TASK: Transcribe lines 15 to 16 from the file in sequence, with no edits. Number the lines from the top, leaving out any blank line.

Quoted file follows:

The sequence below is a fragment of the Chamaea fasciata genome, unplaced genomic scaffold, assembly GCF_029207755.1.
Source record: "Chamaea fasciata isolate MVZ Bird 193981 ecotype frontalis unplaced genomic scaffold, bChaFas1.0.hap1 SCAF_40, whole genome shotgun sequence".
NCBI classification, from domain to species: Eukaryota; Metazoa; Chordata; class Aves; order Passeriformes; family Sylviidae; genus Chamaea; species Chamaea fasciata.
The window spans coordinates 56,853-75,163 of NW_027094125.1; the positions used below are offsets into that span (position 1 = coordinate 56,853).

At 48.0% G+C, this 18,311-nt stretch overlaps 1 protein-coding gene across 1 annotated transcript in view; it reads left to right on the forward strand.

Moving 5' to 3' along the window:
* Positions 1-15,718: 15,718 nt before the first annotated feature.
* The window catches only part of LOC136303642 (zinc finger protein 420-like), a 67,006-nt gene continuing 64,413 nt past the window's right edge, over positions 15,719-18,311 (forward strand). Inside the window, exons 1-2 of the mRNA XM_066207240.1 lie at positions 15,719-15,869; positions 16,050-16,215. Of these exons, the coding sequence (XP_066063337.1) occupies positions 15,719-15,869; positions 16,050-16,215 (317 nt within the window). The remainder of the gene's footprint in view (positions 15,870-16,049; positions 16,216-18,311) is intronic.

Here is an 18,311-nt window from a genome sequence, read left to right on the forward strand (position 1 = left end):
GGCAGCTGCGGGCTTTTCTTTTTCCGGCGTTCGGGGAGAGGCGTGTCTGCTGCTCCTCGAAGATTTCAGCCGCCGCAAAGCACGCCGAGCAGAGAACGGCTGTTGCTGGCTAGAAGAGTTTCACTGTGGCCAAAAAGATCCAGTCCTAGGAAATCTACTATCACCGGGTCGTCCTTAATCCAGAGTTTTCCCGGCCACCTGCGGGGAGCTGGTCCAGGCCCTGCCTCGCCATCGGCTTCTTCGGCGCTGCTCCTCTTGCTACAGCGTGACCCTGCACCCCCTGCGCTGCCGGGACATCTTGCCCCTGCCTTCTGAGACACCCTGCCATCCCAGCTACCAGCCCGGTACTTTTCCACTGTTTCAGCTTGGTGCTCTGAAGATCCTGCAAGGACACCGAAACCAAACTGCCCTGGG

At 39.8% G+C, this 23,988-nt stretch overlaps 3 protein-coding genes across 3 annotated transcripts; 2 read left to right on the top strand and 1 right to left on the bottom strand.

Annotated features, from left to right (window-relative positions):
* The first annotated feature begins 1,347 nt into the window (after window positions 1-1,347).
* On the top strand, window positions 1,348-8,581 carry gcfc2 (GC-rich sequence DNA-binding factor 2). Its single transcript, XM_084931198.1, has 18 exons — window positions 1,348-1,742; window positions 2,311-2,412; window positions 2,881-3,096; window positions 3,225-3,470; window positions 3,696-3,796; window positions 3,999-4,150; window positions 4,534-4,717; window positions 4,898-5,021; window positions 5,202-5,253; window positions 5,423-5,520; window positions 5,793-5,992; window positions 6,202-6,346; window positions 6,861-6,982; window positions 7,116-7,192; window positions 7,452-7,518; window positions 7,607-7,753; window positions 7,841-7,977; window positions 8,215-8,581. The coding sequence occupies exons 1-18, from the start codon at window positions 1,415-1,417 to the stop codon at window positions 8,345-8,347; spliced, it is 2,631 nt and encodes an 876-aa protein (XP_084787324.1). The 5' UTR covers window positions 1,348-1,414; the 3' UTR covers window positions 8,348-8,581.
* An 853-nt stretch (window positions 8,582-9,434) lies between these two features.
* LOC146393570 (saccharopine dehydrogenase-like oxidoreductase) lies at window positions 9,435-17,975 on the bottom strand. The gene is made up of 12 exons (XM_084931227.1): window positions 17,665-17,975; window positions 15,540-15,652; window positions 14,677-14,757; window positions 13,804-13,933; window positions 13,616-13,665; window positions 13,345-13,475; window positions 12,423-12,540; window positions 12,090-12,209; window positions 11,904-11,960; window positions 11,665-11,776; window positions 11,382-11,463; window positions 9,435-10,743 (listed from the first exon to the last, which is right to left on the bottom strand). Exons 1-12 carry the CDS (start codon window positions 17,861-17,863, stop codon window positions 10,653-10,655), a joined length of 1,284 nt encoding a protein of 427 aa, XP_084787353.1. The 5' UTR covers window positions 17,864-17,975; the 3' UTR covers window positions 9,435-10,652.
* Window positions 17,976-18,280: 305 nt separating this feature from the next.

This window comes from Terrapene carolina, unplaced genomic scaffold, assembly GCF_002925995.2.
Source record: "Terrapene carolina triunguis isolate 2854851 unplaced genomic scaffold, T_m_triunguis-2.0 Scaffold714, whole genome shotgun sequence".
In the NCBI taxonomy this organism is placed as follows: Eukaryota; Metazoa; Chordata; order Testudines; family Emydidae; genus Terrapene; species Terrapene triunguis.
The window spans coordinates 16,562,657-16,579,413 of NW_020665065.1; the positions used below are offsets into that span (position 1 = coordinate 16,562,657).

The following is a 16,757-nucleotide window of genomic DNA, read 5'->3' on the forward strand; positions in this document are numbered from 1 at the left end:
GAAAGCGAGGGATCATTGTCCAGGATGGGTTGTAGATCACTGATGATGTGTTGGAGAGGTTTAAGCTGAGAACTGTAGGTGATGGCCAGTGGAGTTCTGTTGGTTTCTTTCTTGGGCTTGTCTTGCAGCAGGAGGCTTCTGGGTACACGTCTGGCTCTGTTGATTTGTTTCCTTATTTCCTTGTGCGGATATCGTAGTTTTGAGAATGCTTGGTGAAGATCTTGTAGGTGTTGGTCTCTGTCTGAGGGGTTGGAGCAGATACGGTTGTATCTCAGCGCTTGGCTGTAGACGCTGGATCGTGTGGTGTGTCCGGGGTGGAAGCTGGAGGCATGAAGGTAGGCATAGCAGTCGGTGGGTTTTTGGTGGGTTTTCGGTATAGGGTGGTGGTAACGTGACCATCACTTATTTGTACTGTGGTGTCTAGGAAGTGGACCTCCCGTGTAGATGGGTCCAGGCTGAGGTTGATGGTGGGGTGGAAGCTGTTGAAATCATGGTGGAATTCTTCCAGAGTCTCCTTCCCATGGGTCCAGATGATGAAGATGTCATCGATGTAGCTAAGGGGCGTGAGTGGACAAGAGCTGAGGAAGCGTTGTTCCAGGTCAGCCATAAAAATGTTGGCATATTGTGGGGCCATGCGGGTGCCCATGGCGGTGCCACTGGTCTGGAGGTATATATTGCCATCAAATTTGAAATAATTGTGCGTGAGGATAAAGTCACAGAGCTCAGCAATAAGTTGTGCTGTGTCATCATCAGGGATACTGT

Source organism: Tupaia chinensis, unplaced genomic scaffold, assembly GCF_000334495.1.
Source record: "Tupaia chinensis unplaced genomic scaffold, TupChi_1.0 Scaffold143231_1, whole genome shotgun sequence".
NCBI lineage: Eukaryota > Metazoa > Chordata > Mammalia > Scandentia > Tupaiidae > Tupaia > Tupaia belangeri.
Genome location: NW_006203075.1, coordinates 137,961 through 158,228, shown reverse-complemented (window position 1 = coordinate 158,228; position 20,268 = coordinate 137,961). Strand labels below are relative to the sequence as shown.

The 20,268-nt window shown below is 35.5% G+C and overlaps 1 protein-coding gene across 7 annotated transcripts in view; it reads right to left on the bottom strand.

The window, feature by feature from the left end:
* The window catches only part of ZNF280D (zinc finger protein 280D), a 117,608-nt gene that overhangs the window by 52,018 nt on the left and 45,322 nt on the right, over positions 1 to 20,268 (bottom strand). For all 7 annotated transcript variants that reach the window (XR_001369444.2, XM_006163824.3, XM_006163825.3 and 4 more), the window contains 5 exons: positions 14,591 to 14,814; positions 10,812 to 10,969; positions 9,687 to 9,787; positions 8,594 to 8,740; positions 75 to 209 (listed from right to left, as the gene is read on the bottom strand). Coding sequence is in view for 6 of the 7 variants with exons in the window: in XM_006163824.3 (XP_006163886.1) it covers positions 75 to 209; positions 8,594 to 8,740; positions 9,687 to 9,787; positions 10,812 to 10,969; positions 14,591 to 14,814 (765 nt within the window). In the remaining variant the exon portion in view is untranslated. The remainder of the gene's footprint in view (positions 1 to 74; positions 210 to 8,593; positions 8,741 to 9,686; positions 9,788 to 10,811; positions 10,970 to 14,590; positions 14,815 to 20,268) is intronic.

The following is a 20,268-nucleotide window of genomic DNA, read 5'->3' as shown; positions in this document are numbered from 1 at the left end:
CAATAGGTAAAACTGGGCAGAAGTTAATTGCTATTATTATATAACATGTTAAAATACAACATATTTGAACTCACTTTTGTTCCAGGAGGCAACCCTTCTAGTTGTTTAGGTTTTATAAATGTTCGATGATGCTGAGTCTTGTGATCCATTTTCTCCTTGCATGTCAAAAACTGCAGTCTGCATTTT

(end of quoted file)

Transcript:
* An 853-nt stretch (window positions 8,582-9,434) lies between these two features.
* LOC146393570 (saccharopine dehydrogenase-like oxidoreductase) lies at window positions 9,435-17,975 on the bottom strand. The gene is made up of 12 exons (XM_084931227.1): window positions 17,665-17,975; window positions 15,540-15,652; window positions 14,677-14,757; window positions 13,804-13,933; window positions 13,616-13,665; window positions 13,345-13,475; window positions 12,423-12,540; window positions 12,090-12,209; window positions 11,904-11,960; window positions 11,665-11,776; window positions 11,382-11,463; window positions 9,435-10,743 (listed from the first exon to the last, which is right to left on the bottom strand). Exons 1-12 carry the CDS (start codon window positions 17,861-17,863, stop codon window positions 10,653-10,655), a joined length of 1,284 nt encoding a protein of 427 aa, XP_084787353.1. The 5' UTR covers window positions 17,864-17,975; the 3' UTR covers window positions 9,435-10,652.